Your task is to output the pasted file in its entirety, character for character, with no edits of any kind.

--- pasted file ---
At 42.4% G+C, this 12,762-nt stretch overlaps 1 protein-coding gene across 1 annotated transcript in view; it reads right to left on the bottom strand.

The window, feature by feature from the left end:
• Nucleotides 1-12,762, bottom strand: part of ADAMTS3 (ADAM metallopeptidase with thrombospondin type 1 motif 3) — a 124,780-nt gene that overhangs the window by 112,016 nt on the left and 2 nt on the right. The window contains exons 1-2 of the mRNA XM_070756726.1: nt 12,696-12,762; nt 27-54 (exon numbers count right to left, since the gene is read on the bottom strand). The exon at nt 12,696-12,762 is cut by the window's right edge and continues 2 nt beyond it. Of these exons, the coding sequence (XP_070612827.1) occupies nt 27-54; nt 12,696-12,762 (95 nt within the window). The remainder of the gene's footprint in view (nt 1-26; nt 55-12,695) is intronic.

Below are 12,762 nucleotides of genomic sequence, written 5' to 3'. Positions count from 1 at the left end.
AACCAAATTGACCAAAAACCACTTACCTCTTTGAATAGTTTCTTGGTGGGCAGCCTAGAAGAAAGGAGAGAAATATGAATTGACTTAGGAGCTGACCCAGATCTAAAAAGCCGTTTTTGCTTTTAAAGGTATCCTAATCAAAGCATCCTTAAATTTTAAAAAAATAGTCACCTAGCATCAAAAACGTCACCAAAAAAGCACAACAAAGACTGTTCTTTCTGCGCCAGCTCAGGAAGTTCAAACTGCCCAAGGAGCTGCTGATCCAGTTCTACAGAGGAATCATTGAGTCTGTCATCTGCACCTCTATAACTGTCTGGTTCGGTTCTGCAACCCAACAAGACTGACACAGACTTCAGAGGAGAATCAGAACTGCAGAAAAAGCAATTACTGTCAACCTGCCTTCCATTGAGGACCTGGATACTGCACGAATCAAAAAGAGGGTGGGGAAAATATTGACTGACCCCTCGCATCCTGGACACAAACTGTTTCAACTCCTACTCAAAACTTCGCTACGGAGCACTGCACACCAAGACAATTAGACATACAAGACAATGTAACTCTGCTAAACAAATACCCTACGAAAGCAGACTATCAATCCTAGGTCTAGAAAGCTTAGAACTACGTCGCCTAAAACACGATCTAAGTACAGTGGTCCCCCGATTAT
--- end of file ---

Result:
At 42.4% G+C, this 12,762-nt stretch overlaps 1 protein-coding gene across 1 annotated transcript in view; it reads right to left on the bottom strand.

The window, feature by feature from the left end:
• Nucleotides 1-12,762, bottom strand: part of ADAMTS3 (ADAM metallopeptidase with thrombospondin type 1 motif 3) — a 124,780-nt gene that overhangs the window by 112,016 nt on the left and 2 nt on the right. The window contains exons 1-2 of the mRNA XM_070756726.1: nt 12,696-12,762; nt 27-54 (exon numbers count right to left, since the gene is read on the bottom strand). The exon at nt 12,696-12,762 is cut by the window's right edge and continues 2 nt beyond it. Of these exons, the coding sequence (XP_070612827.1) occupies nt 27-54; nt 12,696-12,762 (95 nt within the window). The remainder of the gene's footprint in view (nt 1-26; nt 55-12,695) is intronic.

Below are 12,762 nucleotides of genomic sequence, written 5' to 3'. Positions count from 1 at the left end.
AACCAAATTGACCAAAAACCACTTACCTCTTTGAATAGTTTCTTGGTGGGCAGCCTAGAAGAAAGGAGAGAAATATGAATTGACTTAGGAGCTGACCCAGATCTAAAAAGCCGTTTTTGCTTTTAAAGGTATCCTAATCAAAGCATCCTTAAATTTTAAAAAAATAGTCACCTAGCATCAAAAACGTCACCAAAAAAGCACAACAAAGACTGTTCTTTCTGCGCCAGCTCAGGAAGTTCAAACTGCCCAAGGAGCTGCTGATCCAGTTCTACAGAGGAATCATTGAGTCTGTCATCTGCACCTCTATAACTGTCTGGTTCGGTTCTGCAACCCAACAAGACTGACACAGACTTCAGAGGAGAATCAGAACTGCAGAAAAAGCAATTACTGTCAACCTGCCTTCCATTGAGGACCTGGATACTGCACGAATCAAAAAGAGGGTGGGGAAAATATTGACTGACCCCTCGCATCCTGGACACAAACTGTTTCAACTCCTACTCAAAACTTCGCTACGGAGCACTGCACACCAAGACAATTAGACATACAAGACAATGTAACTCTGCTAAACAAATACCCTACGAAAGCAGACTATCAATCCTAGGTCTAGAAAGCTTAGAACTACGTCGCCTAAAACACGATCTAAGTACAGTGGTCCCCCGATTAT